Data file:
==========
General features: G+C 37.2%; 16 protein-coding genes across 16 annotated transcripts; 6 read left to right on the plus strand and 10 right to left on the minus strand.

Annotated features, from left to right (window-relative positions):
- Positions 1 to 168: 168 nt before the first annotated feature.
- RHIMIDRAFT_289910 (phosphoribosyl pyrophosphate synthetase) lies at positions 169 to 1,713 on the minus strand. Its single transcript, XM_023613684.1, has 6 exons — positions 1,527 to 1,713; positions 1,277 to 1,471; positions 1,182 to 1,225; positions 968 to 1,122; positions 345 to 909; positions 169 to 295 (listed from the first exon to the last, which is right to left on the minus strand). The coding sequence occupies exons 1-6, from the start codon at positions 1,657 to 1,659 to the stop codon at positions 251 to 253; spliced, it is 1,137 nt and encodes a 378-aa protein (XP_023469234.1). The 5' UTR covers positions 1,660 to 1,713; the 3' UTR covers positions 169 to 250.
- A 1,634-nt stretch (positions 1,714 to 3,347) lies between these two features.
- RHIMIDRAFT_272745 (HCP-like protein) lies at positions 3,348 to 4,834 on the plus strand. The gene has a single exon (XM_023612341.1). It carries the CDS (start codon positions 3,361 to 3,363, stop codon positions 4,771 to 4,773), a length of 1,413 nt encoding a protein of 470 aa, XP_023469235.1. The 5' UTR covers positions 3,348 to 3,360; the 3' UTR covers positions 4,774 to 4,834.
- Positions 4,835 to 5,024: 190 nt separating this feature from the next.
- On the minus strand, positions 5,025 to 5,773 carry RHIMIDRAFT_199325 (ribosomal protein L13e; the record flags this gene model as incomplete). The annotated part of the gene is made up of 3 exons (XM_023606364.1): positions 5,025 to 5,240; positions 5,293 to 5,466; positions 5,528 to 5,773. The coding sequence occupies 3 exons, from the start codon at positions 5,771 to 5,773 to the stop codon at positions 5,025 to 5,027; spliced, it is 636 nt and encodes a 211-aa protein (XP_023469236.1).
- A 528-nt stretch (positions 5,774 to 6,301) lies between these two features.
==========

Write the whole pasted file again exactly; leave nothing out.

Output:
General features: G+C 37.2%; 16 protein-coding genes across 16 annotated transcripts; 6 read left to right on the plus strand and 10 right to left on the minus strand.

Annotated features, from left to right (window-relative positions):
- Positions 1 to 168: 168 nt before the first annotated feature.
- RHIMIDRAFT_289910 (phosphoribosyl pyrophosphate synthetase) lies at positions 169 to 1,713 on the minus strand. Its single transcript, XM_023613684.1, has 6 exons — positions 1,527 to 1,713; positions 1,277 to 1,471; positions 1,182 to 1,225; positions 968 to 1,122; positions 345 to 909; positions 169 to 295 (listed from the first exon to the last, which is right to left on the minus strand). The coding sequence occupies exons 1-6, from the start codon at positions 1,657 to 1,659 to the stop codon at positions 251 to 253; spliced, it is 1,137 nt and encodes a 378-aa protein (XP_023469234.1). The 5' UTR covers positions 1,660 to 1,713; the 3' UTR covers positions 169 to 250.
- A 1,634-nt stretch (positions 1,714 to 3,347) lies between these two features.
- RHIMIDRAFT_272745 (HCP-like protein) lies at positions 3,348 to 4,834 on the plus strand. The gene has a single exon (XM_023612341.1). It carries the CDS (start codon positions 3,361 to 3,363, stop codon positions 4,771 to 4,773), a length of 1,413 nt encoding a protein of 470 aa, XP_023469235.1. The 5' UTR covers positions 3,348 to 3,360; the 3' UTR covers positions 4,774 to 4,834.
- Positions 4,835 to 5,024: 190 nt separating this feature from the next.
- On the minus strand, positions 5,025 to 5,773 carry RHIMIDRAFT_199325 (ribosomal protein L13e; the record flags this gene model as incomplete). The annotated part of the gene is made up of 3 exons (XM_023606364.1): positions 5,025 to 5,240; positions 5,293 to 5,466; positions 5,528 to 5,773. The coding sequence occupies 3 exons, from the start codon at positions 5,771 to 5,773 to the stop codon at positions 5,025 to 5,027; spliced, it is 636 nt and encodes a 211-aa protein (XP_023469236.1).
- A 528-nt stretch (positions 5,774 to 6,301) lies between these two features.